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Old 07-03-2012, 10:20 AM   #1
Marc Abrams
Dojo: Aikido Arts of Shin Budo Kai/ Bedford Hills, New York
Location: New York
Join Date: May 2006
Posts: 1,302
United_States
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094) My Damn Shoulders Messing Up My Aikido?.. July 2012

How many of us have been struggling with improper movement of our shoulders, which mucks up our Aikido?  This area has been an intense focus for me as I have been learning to improve my Aikido by allowing my shoulders to function properly.  The shoulder joint is a ball joint.  The head of the humerus bone rests inside of the Glenoid cavity of our Scapulua.  The ball joint can rotate inside of this cavity, allowing the arm to have a large range of motion.  Additionally, the Clavicle and ribs allow the scapula a range of movement, further enhancing the range of arm movement.
When we are relaxed, arm and shoulder movements, can provide us with a better understanding of how our arms and shoulders can move in a variety of ways.  It never ceases to amaze me how we can mess this movement up as soon as we experience incoming force from another person or object.  We quickly find ourselves either locking our shoulders into our bodies, or placing our shoulders in positions that essentially isolate the arms from whole body movement.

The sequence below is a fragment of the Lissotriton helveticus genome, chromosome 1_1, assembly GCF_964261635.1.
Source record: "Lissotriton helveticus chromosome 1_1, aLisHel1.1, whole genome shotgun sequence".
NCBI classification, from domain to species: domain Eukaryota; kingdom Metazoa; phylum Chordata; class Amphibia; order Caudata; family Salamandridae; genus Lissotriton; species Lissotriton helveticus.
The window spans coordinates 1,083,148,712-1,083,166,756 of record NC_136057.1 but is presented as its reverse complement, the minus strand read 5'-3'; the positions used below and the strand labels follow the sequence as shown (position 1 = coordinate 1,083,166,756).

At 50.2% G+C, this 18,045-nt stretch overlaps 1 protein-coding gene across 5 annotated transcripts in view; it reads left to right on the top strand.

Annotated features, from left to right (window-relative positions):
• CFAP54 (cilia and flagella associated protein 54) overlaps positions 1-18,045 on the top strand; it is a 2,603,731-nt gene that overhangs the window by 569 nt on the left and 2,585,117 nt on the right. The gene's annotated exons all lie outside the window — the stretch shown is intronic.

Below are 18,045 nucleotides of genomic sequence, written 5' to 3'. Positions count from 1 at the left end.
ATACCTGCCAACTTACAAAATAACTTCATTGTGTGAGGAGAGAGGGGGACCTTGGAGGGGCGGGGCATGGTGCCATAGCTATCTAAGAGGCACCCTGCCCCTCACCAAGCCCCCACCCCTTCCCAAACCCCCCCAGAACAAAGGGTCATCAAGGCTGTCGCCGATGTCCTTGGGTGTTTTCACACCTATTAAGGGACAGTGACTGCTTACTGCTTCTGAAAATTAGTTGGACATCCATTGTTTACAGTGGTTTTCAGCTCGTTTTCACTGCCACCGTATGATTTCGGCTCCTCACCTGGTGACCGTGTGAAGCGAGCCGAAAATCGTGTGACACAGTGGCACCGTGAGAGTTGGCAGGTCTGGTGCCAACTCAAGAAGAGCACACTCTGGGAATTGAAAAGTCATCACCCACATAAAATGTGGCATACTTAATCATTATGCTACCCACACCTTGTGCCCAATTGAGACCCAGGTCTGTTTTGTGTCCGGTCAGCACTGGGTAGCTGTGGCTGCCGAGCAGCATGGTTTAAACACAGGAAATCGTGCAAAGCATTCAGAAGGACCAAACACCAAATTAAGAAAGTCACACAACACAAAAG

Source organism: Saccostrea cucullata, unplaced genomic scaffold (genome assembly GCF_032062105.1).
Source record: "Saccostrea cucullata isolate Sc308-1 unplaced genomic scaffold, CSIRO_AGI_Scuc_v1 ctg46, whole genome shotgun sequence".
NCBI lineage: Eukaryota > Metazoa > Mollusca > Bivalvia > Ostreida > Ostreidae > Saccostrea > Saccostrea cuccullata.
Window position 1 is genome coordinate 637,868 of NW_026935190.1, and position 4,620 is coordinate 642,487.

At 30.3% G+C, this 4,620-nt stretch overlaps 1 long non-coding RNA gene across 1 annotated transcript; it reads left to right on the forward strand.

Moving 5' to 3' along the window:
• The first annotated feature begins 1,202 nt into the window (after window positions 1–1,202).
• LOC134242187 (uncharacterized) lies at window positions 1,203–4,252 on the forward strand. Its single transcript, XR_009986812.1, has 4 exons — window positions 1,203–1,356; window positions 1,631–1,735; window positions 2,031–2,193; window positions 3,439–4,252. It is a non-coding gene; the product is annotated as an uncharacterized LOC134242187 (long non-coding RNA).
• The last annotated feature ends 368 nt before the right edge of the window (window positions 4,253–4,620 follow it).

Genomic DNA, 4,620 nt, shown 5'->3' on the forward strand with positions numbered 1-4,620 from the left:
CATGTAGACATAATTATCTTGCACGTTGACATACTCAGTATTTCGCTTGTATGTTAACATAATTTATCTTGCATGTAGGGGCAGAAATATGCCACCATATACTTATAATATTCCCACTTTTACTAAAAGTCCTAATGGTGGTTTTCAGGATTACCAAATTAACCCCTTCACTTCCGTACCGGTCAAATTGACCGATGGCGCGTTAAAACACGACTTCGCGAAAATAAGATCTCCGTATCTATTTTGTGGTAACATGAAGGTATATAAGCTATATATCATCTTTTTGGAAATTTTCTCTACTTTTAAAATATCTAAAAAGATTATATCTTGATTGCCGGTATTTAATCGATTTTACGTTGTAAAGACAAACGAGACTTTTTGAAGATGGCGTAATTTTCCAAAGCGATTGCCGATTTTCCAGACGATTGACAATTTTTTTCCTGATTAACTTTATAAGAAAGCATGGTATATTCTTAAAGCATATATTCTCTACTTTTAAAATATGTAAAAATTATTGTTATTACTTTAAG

If someone is grabbing us, it is so common to tighten our Trapezuis and Pectoralis muscle, so that our shoulder lifts up and away from our body, reducing our ability to allow the arm to rotate upwards.  If you think about, we can easily understand and feel our Romboid, Deltoid and Latissimus Dorsi muscle enabling the ball of the humerus to roll down the backside of the body, which causes the humerus to rise in front of us (simply put, raising our arms).  Those same muscles can cause the ball of the humerus to roll down the front side of the body, which allows the humerus to be lowered (simply put, lowering our arms).  The same dynamics are involved when we want to raise and lower our arms at the side of our bodies.
Another important aspect of shoulder movement, is the correct movement that allows the scapula the ability to move, without compromising our body structures when we are experiencing incoming force.  One of the warm-up drills that I employ has us rolling our shoulder structures in a circular movement on a sagittal plane (front to back of our bodies).  When we can move our scapula without excess contraction from the trapezius and pectoralis muscles, our shoulders can move without compromising our arm movements and ability to manage incoming and outgoing forces.
I would like us to spend this month focusing how we move our shoulders as we receive an attack and execute techniques.  It has been quite a revelation for us already, as to how important this subject matter is in significantly bettering our Aikido.
Marc Abrams Sensei
ps.-  During the summer, maintain good hydration and LISTEN to your bodies in this hot weather.  Training your body to function well in very hot conditions is important to do right!


(Original blog post may be found here.)
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